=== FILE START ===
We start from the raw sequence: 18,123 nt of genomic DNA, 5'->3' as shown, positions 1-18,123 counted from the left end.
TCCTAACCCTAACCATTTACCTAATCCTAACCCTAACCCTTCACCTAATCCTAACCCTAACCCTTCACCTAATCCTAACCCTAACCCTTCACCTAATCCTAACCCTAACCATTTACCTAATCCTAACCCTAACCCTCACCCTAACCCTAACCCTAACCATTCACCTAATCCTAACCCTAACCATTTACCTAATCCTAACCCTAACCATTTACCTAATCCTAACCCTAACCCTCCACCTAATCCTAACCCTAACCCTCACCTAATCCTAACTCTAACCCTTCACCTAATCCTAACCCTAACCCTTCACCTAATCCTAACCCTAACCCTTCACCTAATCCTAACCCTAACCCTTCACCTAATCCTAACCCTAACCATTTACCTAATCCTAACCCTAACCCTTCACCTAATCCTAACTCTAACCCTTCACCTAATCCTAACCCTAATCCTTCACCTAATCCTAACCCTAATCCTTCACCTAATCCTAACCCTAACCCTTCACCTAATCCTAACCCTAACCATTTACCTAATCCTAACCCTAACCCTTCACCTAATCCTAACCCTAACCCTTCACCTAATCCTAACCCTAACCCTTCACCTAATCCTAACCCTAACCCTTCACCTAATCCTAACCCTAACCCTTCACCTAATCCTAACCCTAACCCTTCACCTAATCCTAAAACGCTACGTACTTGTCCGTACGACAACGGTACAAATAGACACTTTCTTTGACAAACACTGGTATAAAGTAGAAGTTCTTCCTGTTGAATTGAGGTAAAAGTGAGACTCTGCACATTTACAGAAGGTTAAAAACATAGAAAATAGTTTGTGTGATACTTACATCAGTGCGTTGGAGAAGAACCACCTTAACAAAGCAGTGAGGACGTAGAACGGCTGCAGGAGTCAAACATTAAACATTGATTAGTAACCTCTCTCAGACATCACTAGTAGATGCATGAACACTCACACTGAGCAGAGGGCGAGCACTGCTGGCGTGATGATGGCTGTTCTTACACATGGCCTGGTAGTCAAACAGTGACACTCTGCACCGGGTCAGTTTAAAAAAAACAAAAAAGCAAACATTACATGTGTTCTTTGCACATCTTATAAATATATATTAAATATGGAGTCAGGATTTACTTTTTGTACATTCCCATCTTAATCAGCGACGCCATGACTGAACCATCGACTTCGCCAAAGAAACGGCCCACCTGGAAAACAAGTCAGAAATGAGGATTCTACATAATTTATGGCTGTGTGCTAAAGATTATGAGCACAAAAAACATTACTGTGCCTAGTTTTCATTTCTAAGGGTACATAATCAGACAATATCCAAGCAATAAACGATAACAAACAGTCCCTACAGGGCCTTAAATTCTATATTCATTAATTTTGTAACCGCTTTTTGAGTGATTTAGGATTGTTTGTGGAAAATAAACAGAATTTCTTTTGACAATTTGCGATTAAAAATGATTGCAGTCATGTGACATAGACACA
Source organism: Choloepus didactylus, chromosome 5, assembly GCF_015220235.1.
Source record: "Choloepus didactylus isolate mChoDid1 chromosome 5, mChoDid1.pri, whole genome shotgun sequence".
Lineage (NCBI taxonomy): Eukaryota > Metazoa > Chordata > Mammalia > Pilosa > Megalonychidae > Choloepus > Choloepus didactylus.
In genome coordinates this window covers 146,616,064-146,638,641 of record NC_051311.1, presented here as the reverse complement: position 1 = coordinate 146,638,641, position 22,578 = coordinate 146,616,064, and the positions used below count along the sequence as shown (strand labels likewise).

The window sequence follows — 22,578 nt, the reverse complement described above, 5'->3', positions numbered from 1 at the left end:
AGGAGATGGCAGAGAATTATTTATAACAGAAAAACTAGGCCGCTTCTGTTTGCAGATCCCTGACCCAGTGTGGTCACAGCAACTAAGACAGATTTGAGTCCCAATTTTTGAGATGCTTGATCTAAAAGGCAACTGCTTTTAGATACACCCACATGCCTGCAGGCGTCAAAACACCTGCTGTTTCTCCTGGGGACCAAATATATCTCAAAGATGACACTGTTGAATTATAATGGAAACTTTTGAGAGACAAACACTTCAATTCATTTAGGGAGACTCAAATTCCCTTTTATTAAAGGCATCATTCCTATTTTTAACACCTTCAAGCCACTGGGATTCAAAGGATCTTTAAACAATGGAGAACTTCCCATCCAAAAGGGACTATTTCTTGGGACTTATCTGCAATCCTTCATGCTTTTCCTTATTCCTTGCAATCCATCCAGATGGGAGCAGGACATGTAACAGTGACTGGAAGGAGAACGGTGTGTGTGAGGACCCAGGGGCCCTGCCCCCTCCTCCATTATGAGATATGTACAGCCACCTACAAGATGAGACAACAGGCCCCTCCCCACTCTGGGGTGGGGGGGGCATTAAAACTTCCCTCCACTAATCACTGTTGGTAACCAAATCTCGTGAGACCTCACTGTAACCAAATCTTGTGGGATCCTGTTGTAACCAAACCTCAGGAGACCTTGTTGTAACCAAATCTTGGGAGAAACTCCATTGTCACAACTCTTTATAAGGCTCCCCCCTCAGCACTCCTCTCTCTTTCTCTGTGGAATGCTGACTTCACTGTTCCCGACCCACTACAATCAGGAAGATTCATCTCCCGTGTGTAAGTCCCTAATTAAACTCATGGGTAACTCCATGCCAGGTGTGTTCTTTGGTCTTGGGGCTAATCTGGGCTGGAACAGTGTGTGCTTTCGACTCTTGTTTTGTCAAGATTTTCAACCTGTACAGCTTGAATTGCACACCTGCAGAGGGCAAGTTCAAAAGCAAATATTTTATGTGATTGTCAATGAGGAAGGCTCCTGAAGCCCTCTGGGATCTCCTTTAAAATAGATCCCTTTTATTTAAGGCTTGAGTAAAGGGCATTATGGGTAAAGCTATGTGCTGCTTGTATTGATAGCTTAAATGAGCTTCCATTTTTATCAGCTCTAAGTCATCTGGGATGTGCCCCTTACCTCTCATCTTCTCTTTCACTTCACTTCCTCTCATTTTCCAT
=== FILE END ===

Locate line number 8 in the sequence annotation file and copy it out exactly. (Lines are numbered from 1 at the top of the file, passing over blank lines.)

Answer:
AGGAGATGGCAGAGAATTATTTATAACAGAAAAACTAGGCCGCTTCTGTTTGCAGATCCCTGACCCAGTGTGGTCACAGCAACTAAGACAGATTTGAGTCCCAATTTTTGAGATGCTTGATCTAAAAGGCAACTGCTTTTAGATACACCCACATGCCTGCAGGCGTCAAAACACCTGCTGTTTCTCCTGGGGACCAAATATATCTCAAAGATGACACTGTTGAATTATAATGGAAACTTTTGAGAGACAAACACTTCAATTCATTTAGGGAGACTCAAATTCCCTTTTATTAAAGGCATCATTCCTATTTTTAACACCTTCAAGCCACTGGGATTCAAAGGATCTTTAAACAATGGAGAACTTCCCATCCAAAAGGGACTATTTCTTGGGACTTATCTGCAATCCTTCATGCTTTTCCTTATTCCTTGCAATCCATCCAGATGGGAGCAGGACATGTAACAGTGACTGGAAGGAGAACGGTGTGTGTGAGGACCCAGGGGCCCTGCCCCCTCCTCCATTATGAGATATGTACAGCCACCTACAAGATGAGACAACAGGCCCCTCCCCACTCTGGGGTGGGGGGGGCATTAAAACTTCCCTCCACTAATCACTGTTGGTAACCAAATCTCGTGAGACCTCACTGTAACCAAATCTTGTGGGATCCTGTTGTAACCAAACCTCAGGAGACCTTGTTGTAACCAAATCTTGGGAGAAACTCCATTGTCACAACTCTTTATAAGGCTCCCCCCTCAGCACTCCTCTCTCTTTCTCTGTGGAATGCTGACTTCACTGTTCCCGACCCACTACAATCAGGAAGATTCATCTCCCGTGTGTAAGTCCCTAATTAAACTCATGGGTAACTCCATGCCAGGTGTGTTCTTTGGTCTTGGGGCTAATCTGGGCTGGAACAGTGTGTGCTTTCGACTCTTGTTTTGTCAAGATTTTCAACCTGTACAGCTTGAATTGCACACCTGCAGAGGGCAAGTTCAAAAGCAAATATTTTATGTGATTGTCAATGAGGAAGGCTCCTGAAGCCCTCTGGGATCTCCTTTAAAATAGATCCCTTTTATTTAAGGCTTGAGTAAAGGGCATTATGGGTAAAGCTATGTGCTGCTTGTATTGATAGCTTAAATGAGCTTCCATTTTTATCAGCTCTAAGTCATCTGGGATGTGCCCCTTACCTCTCATCTTCTCTTTCACTTCACTTCCTCTCATTTTCCAT